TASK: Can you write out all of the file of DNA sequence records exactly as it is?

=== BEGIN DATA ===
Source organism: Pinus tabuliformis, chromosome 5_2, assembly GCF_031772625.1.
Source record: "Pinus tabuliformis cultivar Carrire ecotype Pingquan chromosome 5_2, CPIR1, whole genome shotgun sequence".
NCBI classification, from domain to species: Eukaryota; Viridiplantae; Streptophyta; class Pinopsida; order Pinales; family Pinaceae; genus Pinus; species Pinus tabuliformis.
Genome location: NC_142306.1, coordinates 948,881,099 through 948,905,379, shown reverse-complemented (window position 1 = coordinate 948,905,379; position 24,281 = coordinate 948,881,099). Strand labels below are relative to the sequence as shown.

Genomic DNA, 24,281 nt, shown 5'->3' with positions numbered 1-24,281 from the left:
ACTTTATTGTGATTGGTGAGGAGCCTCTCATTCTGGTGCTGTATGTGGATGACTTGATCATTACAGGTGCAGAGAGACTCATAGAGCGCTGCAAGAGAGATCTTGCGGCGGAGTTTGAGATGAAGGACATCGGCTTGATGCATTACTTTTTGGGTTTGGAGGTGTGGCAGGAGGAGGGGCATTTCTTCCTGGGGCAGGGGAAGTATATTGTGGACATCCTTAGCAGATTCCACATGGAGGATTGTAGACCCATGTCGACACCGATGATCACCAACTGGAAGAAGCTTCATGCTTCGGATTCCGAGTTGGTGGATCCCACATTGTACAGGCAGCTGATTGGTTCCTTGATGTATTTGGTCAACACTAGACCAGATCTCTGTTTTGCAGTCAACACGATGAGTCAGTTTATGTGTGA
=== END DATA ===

Source organism: Pinus tabuliformis, chromosome 5_2, assembly GCF_031772625.1.
Source record: "Pinus tabuliformis cultivar Carrire ecotype Pingquan chromosome 5_2, CPIR1, whole genome shotgun sequence".
NCBI classification, from domain to species: Eukaryota; Viridiplantae; Streptophyta; class Pinopsida; order Pinales; family Pinaceae; genus Pinus; species Pinus tabuliformis.
Genome location: NC_142306.1, coordinates 948,881,099 through 948,905,379, shown reverse-complemented (window position 1 = coordinate 948,905,379; position 24,281 = coordinate 948,881,099). Strand labels below are relative to the sequence as shown.

Genomic DNA, 24,281 nt, shown 5'->3' with positions numbered 1-24,281 from the left:
ACTTTATTGTGATTGGTGAGGAGCCTCTCATTCTGGTGCTGTATGTGGATGACTTGATCATTACAGGTGCAGAGAGACTCATAGAGCGCTGCAAGAGAGATCTTGCGGCGGAGTTTGAGATGAAGGACATCGGCTTGATGCATTACTTTTTGGGTTTGGAGGTGTGGCAGGAGGAGGGGCATTTCTTCCTGGGGCAGGGGAAGTATATTGTGGACATCCTTAGCAGATTCCACATGGAGGATTGTAGACCCATGTCGACACCGATGATCACCAACTGGAAGAAGCTTCATGCTTCGGATTCCGAGTTGGTGGATCCCACATTGTACAGGCAGCTGATTGGTTCCTTGATGTATTTGGTCAACACTAGACCAGATCTCTGTTTTGCAGTCAACACGATGAGTCAGTTTATGTGTGA